A subscriber who works for a public technology company that “enables the world to work together virtually” wrote that their firm is limiting spending and offering for free services that allow employees to work from home. “We are fortunate in that we are working in the land of technology,” they wrote.
Several said their organizations are introducing new offerings or adjusting their business models to meet new opportunities.
Finally, The Logic asked whether the government should introduce a broad stimulus or exercise fiscal restraint in hopes of lessening the fallout.
Governments have revealed various stimulus efforts in recent weeks. The U.S. Federal Reserve and the Bank of Canada have both slashed their interest rates twice, and Finance Minister Bill Morneau committed $10 billion to Canada’s coronavirus response for small business last week after Prime Minister Justin Trudeau announced a $1-billion plan. Still, executives at Scotiabank and BMO have both asked the government to go further in delivering assistance.
The bulk of subscribers—76 per cent—were in favour of a stimulus. Fourteen per cent favoured restraint, and 10 per cent said they did not know.
“We need to spend now to keep companies and individuals afloat,” one subscriber wrote. “When your house [is] on fire, you don’t ask who is paying for the fire hose.”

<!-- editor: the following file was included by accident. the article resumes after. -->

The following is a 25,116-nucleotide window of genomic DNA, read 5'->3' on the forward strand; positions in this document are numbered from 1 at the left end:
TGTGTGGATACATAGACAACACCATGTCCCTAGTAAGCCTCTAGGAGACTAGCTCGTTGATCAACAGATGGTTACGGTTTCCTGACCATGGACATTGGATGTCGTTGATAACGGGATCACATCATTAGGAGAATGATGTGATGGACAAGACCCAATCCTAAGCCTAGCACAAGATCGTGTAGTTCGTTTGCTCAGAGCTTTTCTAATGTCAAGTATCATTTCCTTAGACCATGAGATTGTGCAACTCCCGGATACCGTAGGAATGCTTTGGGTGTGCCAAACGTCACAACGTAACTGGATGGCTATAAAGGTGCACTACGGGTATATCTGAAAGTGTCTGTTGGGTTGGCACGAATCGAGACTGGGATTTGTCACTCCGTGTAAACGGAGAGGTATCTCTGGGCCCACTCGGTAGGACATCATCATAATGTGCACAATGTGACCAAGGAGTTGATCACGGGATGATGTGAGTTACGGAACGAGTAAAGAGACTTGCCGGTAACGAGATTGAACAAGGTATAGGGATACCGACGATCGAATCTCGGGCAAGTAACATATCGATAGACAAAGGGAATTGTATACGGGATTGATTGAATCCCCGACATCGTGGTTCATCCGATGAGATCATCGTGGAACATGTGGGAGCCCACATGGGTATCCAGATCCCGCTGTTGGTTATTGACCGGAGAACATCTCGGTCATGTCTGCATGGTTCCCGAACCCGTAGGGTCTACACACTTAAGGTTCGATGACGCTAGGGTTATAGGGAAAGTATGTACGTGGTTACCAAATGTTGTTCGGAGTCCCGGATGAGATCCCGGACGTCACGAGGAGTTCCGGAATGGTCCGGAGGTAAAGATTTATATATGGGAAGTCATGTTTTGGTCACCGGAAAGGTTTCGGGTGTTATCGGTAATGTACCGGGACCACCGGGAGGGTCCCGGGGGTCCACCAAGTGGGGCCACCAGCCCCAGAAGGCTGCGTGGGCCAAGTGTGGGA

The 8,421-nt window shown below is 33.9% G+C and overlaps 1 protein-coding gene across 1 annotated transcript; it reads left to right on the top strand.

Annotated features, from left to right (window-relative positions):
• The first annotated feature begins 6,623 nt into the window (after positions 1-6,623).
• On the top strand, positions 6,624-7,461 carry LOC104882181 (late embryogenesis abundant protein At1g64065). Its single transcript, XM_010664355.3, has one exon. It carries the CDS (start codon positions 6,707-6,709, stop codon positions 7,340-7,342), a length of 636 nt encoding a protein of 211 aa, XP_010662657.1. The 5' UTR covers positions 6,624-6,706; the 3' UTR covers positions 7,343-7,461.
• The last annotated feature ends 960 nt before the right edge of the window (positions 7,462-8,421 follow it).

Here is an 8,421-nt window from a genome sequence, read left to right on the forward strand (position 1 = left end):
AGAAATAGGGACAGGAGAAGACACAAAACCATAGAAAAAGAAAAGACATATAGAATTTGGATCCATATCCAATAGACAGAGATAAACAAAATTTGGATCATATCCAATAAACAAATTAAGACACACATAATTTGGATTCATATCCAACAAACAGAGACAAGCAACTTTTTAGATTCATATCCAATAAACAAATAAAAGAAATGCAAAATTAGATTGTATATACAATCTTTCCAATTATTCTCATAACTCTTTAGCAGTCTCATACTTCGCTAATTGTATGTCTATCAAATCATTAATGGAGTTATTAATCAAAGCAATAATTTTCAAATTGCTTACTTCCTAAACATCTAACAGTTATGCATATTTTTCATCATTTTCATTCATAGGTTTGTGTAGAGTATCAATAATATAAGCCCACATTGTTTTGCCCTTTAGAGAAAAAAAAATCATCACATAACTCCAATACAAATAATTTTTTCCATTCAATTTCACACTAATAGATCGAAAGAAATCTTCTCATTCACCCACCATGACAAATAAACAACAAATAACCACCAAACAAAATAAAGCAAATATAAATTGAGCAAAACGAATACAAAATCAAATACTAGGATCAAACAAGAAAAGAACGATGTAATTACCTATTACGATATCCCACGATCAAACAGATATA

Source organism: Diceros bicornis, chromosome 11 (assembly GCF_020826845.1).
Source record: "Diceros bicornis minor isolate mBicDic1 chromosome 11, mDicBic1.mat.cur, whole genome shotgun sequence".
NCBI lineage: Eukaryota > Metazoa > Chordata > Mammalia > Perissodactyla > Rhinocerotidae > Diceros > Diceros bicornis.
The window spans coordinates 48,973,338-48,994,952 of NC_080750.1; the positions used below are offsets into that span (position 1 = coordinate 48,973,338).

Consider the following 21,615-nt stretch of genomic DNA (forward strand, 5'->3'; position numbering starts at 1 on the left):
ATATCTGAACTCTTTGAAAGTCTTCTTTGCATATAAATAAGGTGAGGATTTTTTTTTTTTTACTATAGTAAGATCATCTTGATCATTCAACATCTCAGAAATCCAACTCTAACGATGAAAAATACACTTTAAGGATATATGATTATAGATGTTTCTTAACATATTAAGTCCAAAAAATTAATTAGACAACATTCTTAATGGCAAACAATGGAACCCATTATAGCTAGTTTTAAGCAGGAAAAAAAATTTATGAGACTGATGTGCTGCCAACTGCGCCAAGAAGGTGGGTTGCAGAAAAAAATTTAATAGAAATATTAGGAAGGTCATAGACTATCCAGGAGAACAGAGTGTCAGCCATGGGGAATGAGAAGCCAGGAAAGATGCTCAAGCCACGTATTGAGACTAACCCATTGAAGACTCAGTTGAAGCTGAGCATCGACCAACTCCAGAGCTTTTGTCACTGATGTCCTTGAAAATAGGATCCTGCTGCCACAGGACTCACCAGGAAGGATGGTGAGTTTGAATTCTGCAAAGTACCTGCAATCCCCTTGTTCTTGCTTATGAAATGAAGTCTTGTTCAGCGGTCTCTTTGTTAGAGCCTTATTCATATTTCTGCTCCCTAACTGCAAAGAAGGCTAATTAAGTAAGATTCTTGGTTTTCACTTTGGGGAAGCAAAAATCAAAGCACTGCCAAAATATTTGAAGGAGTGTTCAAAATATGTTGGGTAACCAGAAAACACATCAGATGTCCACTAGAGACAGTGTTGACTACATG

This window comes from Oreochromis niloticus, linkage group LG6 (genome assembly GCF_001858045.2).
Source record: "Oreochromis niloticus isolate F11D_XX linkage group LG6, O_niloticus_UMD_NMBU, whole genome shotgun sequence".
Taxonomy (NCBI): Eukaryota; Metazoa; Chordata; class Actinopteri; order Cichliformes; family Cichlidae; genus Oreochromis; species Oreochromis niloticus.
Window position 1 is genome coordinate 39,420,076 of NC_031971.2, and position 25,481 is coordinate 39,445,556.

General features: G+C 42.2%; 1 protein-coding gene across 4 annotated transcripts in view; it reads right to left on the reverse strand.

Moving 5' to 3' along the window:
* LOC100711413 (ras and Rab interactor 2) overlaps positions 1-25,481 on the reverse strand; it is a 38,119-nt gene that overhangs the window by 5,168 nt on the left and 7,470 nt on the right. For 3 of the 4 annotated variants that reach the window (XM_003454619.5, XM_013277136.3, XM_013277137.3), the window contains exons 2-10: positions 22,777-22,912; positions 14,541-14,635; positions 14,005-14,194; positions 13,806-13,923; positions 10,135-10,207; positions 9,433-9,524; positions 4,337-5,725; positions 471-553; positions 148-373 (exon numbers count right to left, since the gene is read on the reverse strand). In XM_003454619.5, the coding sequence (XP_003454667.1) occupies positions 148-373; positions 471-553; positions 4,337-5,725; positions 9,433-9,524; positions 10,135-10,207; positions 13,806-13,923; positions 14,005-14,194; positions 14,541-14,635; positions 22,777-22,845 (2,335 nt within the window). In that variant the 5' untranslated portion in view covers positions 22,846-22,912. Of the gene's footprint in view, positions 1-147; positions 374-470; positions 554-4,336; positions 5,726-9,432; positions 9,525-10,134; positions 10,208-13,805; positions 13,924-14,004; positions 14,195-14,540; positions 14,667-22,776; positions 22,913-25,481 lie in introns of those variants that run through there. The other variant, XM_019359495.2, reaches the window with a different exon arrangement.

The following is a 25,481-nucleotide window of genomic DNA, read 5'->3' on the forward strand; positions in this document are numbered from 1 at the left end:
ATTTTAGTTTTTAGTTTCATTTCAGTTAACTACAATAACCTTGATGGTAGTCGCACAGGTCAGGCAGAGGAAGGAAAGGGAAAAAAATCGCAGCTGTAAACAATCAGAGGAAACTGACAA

Some respondents who supported stimulus expressed a level of urgency in their comments. One wrote that assistance is “desperately required,” and another called it the “only tool left!”
Many detailed the kind of stimulus package they wanted to see. There was substantial desire among respondents to see direct support to individuals and businesses affected by the crisis, rather than to the financial sector as a whole. “The economy will eventually recover, but many small [businesses] and individuals who live [paycheque to paycheque] will struggle,” one wrote.
“The stimulus needs to reach individual Canadians and small businesses,” wrote another, who said that as a consultant and gig worker, their own income will be uncertain for months.
Some were skeptical about the value of a “broad” stimulus package. Instead, they suggested tailoring stimulus packages to assist groups at elevated risk, including Indigenous groups, precariously employed workers and part-time workers.
Morneau is expected to announce additional stimulus this week.